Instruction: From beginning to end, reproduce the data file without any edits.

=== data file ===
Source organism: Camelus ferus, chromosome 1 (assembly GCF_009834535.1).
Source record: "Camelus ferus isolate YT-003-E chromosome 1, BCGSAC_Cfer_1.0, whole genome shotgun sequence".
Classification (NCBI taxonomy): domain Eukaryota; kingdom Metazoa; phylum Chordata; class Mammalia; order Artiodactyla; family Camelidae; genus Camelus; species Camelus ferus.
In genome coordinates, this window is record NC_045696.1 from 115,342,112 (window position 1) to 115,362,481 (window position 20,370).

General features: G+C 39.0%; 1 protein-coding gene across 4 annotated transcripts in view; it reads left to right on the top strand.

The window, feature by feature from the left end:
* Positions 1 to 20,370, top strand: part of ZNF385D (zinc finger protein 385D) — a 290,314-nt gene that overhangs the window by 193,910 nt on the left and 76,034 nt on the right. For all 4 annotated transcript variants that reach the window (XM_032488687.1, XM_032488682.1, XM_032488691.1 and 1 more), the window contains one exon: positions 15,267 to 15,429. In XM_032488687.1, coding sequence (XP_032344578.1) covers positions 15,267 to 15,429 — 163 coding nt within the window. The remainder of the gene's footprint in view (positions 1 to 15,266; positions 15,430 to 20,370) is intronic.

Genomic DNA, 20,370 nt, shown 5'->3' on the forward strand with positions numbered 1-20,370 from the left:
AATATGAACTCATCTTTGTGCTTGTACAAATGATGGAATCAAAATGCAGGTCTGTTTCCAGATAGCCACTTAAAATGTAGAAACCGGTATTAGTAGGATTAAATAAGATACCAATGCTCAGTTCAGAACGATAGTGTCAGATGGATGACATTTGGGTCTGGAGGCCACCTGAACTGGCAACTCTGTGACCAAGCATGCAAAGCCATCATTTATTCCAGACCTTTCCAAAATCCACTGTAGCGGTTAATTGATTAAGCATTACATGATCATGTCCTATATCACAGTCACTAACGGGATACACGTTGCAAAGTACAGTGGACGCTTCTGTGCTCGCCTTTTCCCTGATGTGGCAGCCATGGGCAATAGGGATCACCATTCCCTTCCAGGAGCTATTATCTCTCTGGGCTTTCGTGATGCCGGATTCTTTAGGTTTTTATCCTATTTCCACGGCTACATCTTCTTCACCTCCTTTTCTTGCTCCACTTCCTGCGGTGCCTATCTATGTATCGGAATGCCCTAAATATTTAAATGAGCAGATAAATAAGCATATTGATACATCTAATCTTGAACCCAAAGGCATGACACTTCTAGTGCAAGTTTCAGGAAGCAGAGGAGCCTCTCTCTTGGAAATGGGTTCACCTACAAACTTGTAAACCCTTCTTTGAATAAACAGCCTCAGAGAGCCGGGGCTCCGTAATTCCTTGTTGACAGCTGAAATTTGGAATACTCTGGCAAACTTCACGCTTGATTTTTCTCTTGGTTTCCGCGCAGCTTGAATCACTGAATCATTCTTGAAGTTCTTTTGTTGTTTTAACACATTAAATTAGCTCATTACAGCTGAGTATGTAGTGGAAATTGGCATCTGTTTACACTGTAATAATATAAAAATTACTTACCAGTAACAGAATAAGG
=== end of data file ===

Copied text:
Source organism: Camelus ferus, chromosome 1 (assembly GCF_009834535.1).
Source record: "Camelus ferus isolate YT-003-E chromosome 1, BCGSAC_Cfer_1.0, whole genome shotgun sequence".
Classification (NCBI taxonomy): domain Eukaryota; kingdom Metazoa; phylum Chordata; class Mammalia; order Artiodactyla; family Camelidae; genus Camelus; species Camelus ferus.
In genome coordinates, this window is record NC_045696.1 from 115,342,112 (window position 1) to 115,362,481 (window position 20,370).

General features: G+C 39.0%; 1 protein-coding gene across 4 annotated transcripts in view; it reads left to right on the top strand.

The window, feature by feature from the left end:
* Positions 1 to 20,370, top strand: part of ZNF385D (zinc finger protein 385D) — a 290,314-nt gene that overhangs the window by 193,910 nt on the left and 76,034 nt on the right. For all 4 annotated transcript variants that reach the window (XM_032488687.1, XM_032488682.1, XM_032488691.1 and 1 more), the window contains one exon: positions 15,267 to 15,429. In XM_032488687.1, coding sequence (XP_032344578.1) covers positions 15,267 to 15,429 — 163 coding nt within the window. The remainder of the gene's footprint in view (positions 1 to 15,266; positions 15,430 to 20,370) is intronic.

Genomic DNA, 20,370 nt, shown 5'->3' on the forward strand with positions numbered 1-20,370 from the left:
AATATGAACTCATCTTTGTGCTTGTACAAATGATGGAATCAAAATGCAGGTCTGTTTCCAGATAGCCACTTAAAATGTAGAAACCGGTATTAGTAGGATTAAATAAGATACCAATGCTCAGTTCAGAACGATAGTGTCAGATGGATGACATTTGGGTCTGGAGGCCACCTGAACTGGCAACTCTGTGACCAAGCATGCAAAGCCATCATTTATTCCAGACCTTTCCAAAATCCACTGTAGCGGTTAATTGATTAAGCATTACATGATCATGTCCTATATCACAGTCACTAACGGGATACACGTTGCAAAGTACAGTGGACGCTTCTGTGCTCGCCTTTTCCCTGATGTGGCAGCCATGGGCAATAGGGATCACCATTCCCTTCCAGGAGCTATTATCTCTCTGGGCTTTCGTGATGCCGGATTCTTTAGGTTTTTATCCTATTTCCACGGCTACATCTTCTTCACCTCCTTTTCTTGCTCCACTTCCTGCGGTGCCTATCTATGTATCGGAATGCCCTAAATATTTAAATGAGCAGATAAATAAGCATATTGATACATCTAATCTTGAACCCAAAGGCATGACACTTCTAGTGCAAGTTTCAGGAAGCAGAGGAGCCTCTCTCTTGGAAATGGGTTCACCTACAAACTTGTAAACCCTTCTTTGAATAAACAGCCTCAGAGAGCCGGGGCTCCGTAATTCCTTGTTGACAGCTGAAATTTGGAATACTCTGGCAAACTTCACGCTTGATTTTTCTCTTGGTTTCCGCGCAGCTTGAATCACTGAATCATTCTTGAAGTTCTTTTGTTGTTTTAACACATTAAATTAGCTCATTACAGCTGAGTATGTAGTGGAAATTGGCATCTGTTTACACTGTAATAATATAAAAATTACTTACCAGTAACAGAATAAGG